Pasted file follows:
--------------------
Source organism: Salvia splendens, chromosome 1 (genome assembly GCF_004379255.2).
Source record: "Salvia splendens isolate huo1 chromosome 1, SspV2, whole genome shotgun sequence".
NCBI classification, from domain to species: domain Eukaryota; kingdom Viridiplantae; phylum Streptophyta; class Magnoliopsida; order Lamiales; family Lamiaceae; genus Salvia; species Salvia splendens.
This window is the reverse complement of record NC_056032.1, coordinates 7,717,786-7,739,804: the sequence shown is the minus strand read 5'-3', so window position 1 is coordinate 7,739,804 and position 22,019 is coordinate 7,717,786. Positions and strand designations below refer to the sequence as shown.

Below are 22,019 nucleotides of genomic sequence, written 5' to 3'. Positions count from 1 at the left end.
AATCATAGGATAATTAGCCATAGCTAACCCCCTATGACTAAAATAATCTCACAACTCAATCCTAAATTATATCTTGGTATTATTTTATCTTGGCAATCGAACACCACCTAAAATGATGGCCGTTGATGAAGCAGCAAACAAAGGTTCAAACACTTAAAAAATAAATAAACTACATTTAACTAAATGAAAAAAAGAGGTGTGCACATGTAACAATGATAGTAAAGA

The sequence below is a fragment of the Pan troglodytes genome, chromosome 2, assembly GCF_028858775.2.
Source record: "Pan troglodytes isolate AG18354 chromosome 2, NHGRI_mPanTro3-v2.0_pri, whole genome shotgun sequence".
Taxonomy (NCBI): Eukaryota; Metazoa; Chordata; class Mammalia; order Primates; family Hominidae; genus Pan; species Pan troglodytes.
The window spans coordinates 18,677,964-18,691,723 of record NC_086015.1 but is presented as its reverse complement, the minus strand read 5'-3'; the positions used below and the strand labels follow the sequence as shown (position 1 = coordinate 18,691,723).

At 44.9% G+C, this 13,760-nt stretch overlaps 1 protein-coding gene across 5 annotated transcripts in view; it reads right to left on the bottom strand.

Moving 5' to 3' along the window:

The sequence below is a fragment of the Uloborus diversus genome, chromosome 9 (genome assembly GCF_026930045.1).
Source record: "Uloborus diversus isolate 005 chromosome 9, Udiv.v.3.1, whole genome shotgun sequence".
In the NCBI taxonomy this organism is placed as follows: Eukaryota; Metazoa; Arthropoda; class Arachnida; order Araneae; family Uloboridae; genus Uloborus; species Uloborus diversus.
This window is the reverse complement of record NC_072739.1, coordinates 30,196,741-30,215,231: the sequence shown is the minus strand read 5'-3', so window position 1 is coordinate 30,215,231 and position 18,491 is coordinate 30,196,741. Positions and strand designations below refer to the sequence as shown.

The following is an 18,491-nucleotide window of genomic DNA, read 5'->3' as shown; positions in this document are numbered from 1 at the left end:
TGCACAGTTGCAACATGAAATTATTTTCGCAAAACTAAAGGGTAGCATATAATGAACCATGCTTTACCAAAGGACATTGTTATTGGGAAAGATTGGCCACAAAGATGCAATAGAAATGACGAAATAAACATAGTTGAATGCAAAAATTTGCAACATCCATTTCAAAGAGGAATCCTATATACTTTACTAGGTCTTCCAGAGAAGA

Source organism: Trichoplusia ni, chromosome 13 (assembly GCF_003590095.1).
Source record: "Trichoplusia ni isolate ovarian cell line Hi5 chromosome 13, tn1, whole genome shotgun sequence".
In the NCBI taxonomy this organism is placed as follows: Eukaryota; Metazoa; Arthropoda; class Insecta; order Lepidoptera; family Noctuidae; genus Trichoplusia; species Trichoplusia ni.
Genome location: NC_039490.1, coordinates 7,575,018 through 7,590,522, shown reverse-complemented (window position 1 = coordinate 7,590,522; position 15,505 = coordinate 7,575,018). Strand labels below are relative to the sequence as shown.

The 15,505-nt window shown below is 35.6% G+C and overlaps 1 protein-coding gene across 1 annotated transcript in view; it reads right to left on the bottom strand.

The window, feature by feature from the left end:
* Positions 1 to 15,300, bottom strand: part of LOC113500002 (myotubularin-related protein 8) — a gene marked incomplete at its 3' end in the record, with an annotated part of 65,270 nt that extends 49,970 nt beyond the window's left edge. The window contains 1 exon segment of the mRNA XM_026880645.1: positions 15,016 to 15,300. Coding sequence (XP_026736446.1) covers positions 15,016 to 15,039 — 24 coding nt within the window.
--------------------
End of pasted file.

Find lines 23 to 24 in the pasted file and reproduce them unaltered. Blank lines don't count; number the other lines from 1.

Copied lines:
The 15,505-nt window shown below is 35.6% G+C and overlaps 1 protein-coding gene across 1 annotated transcript in view; it reads right to left on the bottom strand.

The window, feature by feature from the left end: